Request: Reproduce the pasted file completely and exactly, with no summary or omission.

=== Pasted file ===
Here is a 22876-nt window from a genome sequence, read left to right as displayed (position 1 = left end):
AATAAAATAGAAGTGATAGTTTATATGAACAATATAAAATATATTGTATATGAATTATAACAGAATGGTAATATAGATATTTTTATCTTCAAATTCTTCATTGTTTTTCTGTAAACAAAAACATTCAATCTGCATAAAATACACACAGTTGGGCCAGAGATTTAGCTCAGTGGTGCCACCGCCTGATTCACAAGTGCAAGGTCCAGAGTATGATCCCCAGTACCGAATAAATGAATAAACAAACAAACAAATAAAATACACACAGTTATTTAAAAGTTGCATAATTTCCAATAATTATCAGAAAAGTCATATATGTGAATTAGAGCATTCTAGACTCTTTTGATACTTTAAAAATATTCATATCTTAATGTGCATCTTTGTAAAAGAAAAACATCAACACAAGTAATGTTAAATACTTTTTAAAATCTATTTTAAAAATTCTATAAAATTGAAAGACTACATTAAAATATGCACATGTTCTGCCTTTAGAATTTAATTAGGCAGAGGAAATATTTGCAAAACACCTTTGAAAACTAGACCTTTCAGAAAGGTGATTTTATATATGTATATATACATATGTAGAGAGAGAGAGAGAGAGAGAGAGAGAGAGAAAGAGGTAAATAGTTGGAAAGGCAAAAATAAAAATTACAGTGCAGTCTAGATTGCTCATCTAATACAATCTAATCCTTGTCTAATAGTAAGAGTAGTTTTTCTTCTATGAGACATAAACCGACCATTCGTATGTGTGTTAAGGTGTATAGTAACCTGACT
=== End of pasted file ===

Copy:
Here is a 22876-nt window from a genome sequence, read left to right as displayed (position 1 = left end):
AATAAAATAGAAGTGATAGTTTATATGAACAATATAAAATATATTGTATATGAATTATAACAGAATGGTAATATAGATATTTTTATCTTCAAATTCTTCATTGTTTTTCTGTAAACAAAAACATTCAATCTGCATAAAATACACACAGTTGGGCCAGAGATTTAGCTCAGTGGTGCCACCGCCTGATTCACAAGTGCAAGGTCCAGAGTATGATCCCCAGTACCGAATAAATGAATAAACAAACAAACAAATAAAATACACACAGTTATTTAAAAGTTGCATAATTTCCAATAATTATCAGAAAAGTCATATATGTGAATTAGAGCATTCTAGACTCTTTTGATACTTTAAAAATATTCATATCTTAATGTGCATCTTTGTAAAAGAAAAACATCAACACAAGTAATGTTAAATACTTTTTAAAATCTATTTTAAAAATTCTATAAAATTGAAAGACTACATTAAAATATGCACATGTTCTGCCTTTAGAATTTAATTAGGCAGAGGAAATATTTGCAAAACACCTTTGAAAACTAGACCTTTCAGAAAGGTGATTTTATATATGTATATATACATATGTAGAGAGAGAGAGAGAGAGAGAGAGAGAGAGAAAGAGGTAAATAGTTGGAAAGGCAAAAATAAAAATTACAGTGCAGTCTAGATTGCTCATCTAATACAATCTAATCCTTGTCTAATAGTAAGAGTAGTTTTTCTTCTATGAGACATAAACCGACCATTCGTATGTGTGTTAAGGTGTATAGTAACCTGACT